Has Photoshopping Gone Too Far?

May 24, 2015

Impossibly perfect images of the human form are ubiquitous in the American media. And it’s common knowledge that celebrities are armed with nutritionists, personal trainers–and yes, Photoshop specialists–to project those flawless magazine covers, flirtatious Instagram snapshots, and sizzling-hot billboards. As Photographer and Retoucher Tim Lynch explains in this diet.com video, “[Photoshop] literally changed my entire industry. Every picture that gets put through like a Meg Ryan or a Nicole Kidman, they have on staff, if you will, or a freelancer, and they pay them very well to retouch every image that is released of them…They don’t want to release anything that isn’t retouched.”

In our capitalist society, it’s clear that magazines, films, along with just about any product or service sells better when represented by these flawless, photo-doctored images. Indeed, the public can’t seem to get enough, and basically throws its hard-earned dollars in response to these celebrity facades. But many believe the world is looking a lot less real with these “softened” images, that they make the celebrity harder to relate to, as well as heap increasing and harmful pressure especially on girls and women to appear a certain way.

As a result, here are some bold and brave actors who have at least called out some of their adjusted images as fakes, if not deliberately exposed some of their own flaws.

Kate Winslet has proven to be a role model for positive body image. Years ago, a retouched photo of her on GQ triggered a statement, “The retouching is excessive. I do not look like that and more importantly, I don’t desire to look like that.” She continued, “I can tell you they’ve reduced the size of my legs by about a third.”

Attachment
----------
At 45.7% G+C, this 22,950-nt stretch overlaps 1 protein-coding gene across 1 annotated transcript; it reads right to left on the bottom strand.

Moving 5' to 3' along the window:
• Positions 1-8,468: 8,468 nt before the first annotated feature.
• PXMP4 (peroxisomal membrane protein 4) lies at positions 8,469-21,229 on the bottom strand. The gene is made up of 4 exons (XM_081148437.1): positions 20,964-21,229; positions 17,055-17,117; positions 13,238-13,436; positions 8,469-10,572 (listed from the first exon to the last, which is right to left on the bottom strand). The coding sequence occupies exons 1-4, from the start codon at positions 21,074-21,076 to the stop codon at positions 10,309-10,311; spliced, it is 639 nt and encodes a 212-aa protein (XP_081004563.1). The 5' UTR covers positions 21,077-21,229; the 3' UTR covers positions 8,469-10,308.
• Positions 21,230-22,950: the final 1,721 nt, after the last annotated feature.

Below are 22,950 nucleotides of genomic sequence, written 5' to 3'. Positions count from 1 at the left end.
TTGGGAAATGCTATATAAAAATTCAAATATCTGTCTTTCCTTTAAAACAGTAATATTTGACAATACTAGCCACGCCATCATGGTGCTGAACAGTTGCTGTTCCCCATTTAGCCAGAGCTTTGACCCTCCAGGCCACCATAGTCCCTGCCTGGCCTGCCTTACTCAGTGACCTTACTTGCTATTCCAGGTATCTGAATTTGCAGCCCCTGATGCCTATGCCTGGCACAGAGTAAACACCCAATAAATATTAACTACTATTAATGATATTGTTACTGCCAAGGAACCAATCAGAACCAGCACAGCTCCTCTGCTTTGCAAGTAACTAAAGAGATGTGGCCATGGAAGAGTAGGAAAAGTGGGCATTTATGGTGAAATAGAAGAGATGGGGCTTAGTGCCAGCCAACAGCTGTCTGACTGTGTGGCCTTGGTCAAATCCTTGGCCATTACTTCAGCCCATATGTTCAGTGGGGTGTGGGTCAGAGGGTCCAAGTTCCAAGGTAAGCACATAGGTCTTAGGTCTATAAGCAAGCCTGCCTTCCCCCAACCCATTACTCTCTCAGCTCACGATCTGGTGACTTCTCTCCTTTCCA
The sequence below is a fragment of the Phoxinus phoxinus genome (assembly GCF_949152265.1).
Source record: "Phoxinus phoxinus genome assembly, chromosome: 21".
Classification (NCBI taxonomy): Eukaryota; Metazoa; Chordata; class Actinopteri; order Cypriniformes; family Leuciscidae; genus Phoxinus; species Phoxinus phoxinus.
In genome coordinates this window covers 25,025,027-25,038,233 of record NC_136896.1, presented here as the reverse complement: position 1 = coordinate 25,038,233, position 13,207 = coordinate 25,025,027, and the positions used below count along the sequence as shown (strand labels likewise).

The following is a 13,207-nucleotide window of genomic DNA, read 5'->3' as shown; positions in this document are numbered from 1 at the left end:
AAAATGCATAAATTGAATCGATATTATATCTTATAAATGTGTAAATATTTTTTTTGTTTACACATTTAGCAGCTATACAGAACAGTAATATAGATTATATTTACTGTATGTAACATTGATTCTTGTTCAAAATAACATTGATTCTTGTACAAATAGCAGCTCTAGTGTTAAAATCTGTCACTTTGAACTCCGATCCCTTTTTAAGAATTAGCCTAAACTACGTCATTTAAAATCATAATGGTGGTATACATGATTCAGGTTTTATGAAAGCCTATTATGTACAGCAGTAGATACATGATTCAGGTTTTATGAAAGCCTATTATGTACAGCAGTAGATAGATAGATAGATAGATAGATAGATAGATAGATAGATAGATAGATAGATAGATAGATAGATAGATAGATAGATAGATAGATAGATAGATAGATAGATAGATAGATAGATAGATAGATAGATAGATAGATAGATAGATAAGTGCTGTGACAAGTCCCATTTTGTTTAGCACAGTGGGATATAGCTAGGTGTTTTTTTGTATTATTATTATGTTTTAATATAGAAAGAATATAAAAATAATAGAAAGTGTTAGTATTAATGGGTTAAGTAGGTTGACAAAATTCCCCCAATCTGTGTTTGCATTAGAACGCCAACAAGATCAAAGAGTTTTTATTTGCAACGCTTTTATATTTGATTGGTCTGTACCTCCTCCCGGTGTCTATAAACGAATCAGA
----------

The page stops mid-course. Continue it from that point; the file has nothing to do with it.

Keira Knightley’s chest was drastically altered, or should we say enhanced, while portraying Guinevere in a King Arthur poster. Knightley chimed in with a statement: Those things certainly weren’t mine. Although she okayed the use of the poster, she has since made clear to producers that she refuses to be altered to any degree for promotional advertisements.

Brad Pitt will not allow altered images of himself, and indeed chose to reveal his wrinkles and pores for the cover of W magazine. “You can’t be the fair-haired young boy forever. Maybe a photograph of him with his crow’s feet and furrowed brow is good for him,” said the photographer, Chuck Close, who is famous for emphasizing the humanity of his subjects.

Troian Bellisario and Ashley Benson from Pretty Little Liars took a stand against a poster advertising the show. Benson posted the ad on Instagram, saying, “Saw this floating around….hope it’s not the poster. Our faces in this were from 4 years ago….and we all look ridiculous. Way too much Photoshop. We all have flaws. No one looks like this. It’s not attractive.” Bellisario likewise posted the image to her Instagram account asserting, “Wow @itsashbenzo I couldn’t agree more. Very cool concept as always. But aren’t we attractive enough as we are? Why can’t we just look like us. Once.”

What are your thoughts about Photoshop? Knowing the ruthless social climate that can ensue when revealing your imperfections, just how willing are you to reveal yourself and defend the right to have flaws?